Well you would think that there was a plan to use up our green space as quickly as possible as recent posts from It’s Our Cornwall suggest:
Planners have assured the potential developers of 15-20 houses on two fields at Lankelly Lane at Fowey that no environmental impact assessment is required. An archaeological survey found the site had changed little since 1838. But it will now, If Wainhomes were allowed to build right next to the iconic 6th century Tristan stone, reminder of Cornwall’s principal contribution to European literature, then what chance do a few Romano-British remnants on the other side of town stand?
Hot competition is brewing for the right to extend Probus south to its bypass. Southern European Trading Ltd (not the company registered in Gibraltar surely?) were seeking planners’ opinions last month on 30 to 40 houses for this field near to land which Wainhomes have their beady eyes on.
So how much green space is there?
Well the latest figures tell us that 91.3% of Cornwall is green space, that leaves 6.4% which is developed and 2.2% which is water. It sounds a lot but what do we mean by green space?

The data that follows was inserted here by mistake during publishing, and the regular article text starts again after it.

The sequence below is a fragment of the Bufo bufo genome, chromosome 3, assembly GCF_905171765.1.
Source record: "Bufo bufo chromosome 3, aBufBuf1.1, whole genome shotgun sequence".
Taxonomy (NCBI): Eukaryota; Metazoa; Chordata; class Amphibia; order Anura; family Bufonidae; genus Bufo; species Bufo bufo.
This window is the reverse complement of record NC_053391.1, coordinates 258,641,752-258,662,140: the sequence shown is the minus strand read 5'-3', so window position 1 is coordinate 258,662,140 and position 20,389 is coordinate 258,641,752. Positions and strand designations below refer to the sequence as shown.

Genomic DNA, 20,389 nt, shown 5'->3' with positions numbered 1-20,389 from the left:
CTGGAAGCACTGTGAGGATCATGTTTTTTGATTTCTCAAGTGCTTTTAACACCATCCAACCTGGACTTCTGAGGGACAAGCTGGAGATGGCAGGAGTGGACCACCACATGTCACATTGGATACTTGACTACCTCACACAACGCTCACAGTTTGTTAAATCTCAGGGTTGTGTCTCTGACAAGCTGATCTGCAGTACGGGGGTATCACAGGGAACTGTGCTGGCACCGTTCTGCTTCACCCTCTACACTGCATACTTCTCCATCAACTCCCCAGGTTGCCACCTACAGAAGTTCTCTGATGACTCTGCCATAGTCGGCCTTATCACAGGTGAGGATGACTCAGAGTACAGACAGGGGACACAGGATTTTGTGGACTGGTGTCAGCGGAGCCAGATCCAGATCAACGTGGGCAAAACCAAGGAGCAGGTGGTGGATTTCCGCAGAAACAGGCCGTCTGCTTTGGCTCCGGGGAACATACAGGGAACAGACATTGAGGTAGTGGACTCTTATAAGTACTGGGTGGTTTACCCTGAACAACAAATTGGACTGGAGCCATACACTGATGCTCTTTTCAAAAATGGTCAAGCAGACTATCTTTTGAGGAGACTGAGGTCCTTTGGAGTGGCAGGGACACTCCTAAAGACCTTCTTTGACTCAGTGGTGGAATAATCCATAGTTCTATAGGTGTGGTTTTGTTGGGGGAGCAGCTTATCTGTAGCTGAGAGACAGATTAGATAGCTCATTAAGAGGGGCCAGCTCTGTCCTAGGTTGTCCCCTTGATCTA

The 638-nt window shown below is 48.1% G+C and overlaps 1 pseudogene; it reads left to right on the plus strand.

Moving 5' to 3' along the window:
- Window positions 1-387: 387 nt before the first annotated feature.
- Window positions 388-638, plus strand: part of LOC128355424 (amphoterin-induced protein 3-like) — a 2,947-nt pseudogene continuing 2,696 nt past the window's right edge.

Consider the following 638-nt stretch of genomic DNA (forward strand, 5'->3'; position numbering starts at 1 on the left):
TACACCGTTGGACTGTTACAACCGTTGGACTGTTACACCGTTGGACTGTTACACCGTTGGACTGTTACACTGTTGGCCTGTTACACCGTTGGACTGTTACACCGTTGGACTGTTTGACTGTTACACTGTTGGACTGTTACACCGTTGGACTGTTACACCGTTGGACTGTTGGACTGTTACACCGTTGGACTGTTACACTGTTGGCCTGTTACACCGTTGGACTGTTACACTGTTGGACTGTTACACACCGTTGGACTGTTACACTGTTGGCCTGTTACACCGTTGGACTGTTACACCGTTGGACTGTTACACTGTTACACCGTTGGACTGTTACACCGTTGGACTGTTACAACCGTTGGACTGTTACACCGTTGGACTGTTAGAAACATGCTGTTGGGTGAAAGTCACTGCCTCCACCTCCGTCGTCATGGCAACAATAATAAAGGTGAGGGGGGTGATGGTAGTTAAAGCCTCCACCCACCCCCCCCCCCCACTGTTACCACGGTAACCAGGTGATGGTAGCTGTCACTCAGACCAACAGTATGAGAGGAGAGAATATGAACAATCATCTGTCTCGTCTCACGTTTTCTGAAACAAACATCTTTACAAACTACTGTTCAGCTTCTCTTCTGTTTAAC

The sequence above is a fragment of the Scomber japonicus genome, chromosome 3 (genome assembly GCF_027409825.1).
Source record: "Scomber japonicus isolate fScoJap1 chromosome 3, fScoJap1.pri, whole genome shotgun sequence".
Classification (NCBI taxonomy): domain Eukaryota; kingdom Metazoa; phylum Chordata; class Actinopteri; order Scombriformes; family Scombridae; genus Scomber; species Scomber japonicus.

It probably conjures up images of rolling countryside but how much is actually countryside? Well in some areas its debatable. The area around Nanpean and Trevisco is 89% green space – but there is a lot of clay tips there – is that really countryside? Then there is the area around St Dennis – 93% green space. Again a lot of this consists of clay workings – old and new – not quite countryside!
Then we have all those areas within the built up areas – playing fields, open spaces etc – certainly not countryside and invariably ‘green deserts’ lacking biodiversity and wildlife value.
So the extent of countryside is far less than the figures suggest!